Building ProfileName : Windsor Hotel (formerly the Grand Hotel)
LocationAddress: 111 Spring Street
Windsor Hotel (formerly the Grand Hotel) is a landmark
Construction DetailsBuilt: 1883 - 1923
Original use: Club/Hotel/Coffee Palace
Current use: Accomodation
Built in the Victorian period in the Second Empire style
Magnificent Victorian Hotel with Second Empire styled twin towers and classical treatment.The Windsor Hotel is of architectural significance as probably the largest and grandest of Australias 19th century luxury hotels. It is a fine example of a colonial grand hotel of the late Victorian period in the tradition of luxury hotels in Europe and is a unique survivor in Melbourne. In style the Windsor is something of an amalgam of English romantic classicism of the early 19th century and anglicised French Second Empire, the latter being the style of choice for the earliest English grand hotels of the 1860s. Despite these precedents, Webbs combination of styles was unusual for the time and the Windsor has a distinct facade befitting a grand hotel. The basic structure and planning of the building, particularly the dining room at ground level and central light court above, is intact, giving an excellent sense of the design of late-19th century luxury hotels. The Windsor forms part of an architecturally valuable precinct which also includes Parliament House, the Old Treasury, Tasma Terrace and the Princess Theatre. The Windsor Hotel is of architectural significance as one of the finest, although unusual, examples of Charles Webbs work. Over more than thirty years in practice, Webb produced a substantial number of important buildings, usually focussing on ecclesiastical, institutional and domestic work. Nearby Tasma Terrace is an example of the latter, while the Windsor is one of his relatively few commercial commissions and certainly the largest of these.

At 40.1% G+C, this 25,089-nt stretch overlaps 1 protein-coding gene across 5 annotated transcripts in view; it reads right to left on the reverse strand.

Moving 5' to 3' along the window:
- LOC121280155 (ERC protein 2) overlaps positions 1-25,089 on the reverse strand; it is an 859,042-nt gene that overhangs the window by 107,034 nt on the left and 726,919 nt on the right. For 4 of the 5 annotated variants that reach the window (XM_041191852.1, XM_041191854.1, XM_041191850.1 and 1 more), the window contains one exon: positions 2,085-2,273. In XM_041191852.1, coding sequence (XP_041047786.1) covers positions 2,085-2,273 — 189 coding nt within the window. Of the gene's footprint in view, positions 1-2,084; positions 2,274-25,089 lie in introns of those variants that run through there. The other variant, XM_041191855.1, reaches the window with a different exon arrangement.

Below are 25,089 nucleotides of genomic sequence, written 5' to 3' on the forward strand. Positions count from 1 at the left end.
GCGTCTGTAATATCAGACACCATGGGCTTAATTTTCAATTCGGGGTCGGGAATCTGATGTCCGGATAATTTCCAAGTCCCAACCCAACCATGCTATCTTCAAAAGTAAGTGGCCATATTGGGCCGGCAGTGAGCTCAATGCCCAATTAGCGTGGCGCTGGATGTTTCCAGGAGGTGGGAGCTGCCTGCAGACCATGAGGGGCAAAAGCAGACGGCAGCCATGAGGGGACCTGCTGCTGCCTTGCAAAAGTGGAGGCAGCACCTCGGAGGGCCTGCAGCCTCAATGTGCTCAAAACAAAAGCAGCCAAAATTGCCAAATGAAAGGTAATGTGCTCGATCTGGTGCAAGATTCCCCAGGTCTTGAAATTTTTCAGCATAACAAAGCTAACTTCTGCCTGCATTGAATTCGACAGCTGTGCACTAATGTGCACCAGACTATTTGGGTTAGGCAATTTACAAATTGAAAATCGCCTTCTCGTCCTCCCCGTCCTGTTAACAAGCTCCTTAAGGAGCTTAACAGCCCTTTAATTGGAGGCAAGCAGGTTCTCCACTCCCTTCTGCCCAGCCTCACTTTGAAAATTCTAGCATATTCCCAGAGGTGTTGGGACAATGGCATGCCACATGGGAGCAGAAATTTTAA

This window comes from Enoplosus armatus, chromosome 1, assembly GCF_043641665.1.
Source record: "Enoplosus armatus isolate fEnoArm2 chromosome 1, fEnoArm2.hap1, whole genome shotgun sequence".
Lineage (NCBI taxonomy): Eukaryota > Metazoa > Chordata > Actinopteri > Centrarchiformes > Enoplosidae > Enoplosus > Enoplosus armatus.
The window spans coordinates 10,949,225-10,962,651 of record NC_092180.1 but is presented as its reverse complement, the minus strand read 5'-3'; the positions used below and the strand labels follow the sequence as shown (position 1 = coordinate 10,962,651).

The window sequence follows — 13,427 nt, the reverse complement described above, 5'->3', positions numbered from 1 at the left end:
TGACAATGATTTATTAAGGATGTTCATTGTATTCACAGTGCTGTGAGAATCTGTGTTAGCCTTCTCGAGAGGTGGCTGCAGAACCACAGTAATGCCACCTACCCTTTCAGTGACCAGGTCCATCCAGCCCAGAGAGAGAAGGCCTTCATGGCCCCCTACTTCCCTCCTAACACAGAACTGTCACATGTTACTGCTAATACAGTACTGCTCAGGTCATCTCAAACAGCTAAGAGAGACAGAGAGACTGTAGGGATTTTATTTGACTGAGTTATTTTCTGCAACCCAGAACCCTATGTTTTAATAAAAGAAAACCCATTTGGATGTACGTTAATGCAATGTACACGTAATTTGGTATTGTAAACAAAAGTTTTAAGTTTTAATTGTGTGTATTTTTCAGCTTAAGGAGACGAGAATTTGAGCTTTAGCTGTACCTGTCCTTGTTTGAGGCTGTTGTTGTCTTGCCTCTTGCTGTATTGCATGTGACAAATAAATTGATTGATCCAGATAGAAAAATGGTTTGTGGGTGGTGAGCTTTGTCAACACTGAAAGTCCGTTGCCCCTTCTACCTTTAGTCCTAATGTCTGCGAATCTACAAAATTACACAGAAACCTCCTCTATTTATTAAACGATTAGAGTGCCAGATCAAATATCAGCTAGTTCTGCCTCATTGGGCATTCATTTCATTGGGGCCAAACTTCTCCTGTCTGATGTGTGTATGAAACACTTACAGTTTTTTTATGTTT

The Windsor Hotel was commenced in 1883 for George Nipper of the shipping firm Nipper and See. It was designed by Charles Webb and built by Thomas Cockram and Co., and originally known as the Grand Hotel. At first containing 200 rooms, the building was later extended to 360 rooms as the Grand Coffee Palace, the flagship of James Munros temperance movement, in time to accommodate visitors to the Centenary Exhibition of 1888. Webb was again the architect for the extension, adding the twin cupola-capped French Second Empire towers. Above the main entrance to the hotel is the sculpture Peace and Plenty, installed as part of the 1888 additions. The design of the sculpture is attributed to John Simpson Mackennal, who also worked on the interior and exterior decoration to Parliament House. Reclining on a segmental pediment, two classically inspired figures draped in robes represent peace and plenty. Cast in stone, the figures support a heraldic shield and hold a charter and the horn of plenty. In 1921-22 substantial renovations took place, especially to the main lounge and dining room, and the hotel re-acquired its license. The northern annexe of the hotel was constructed in 1958 to the design of Harry and Frank Norris.Architect: Charles Webb
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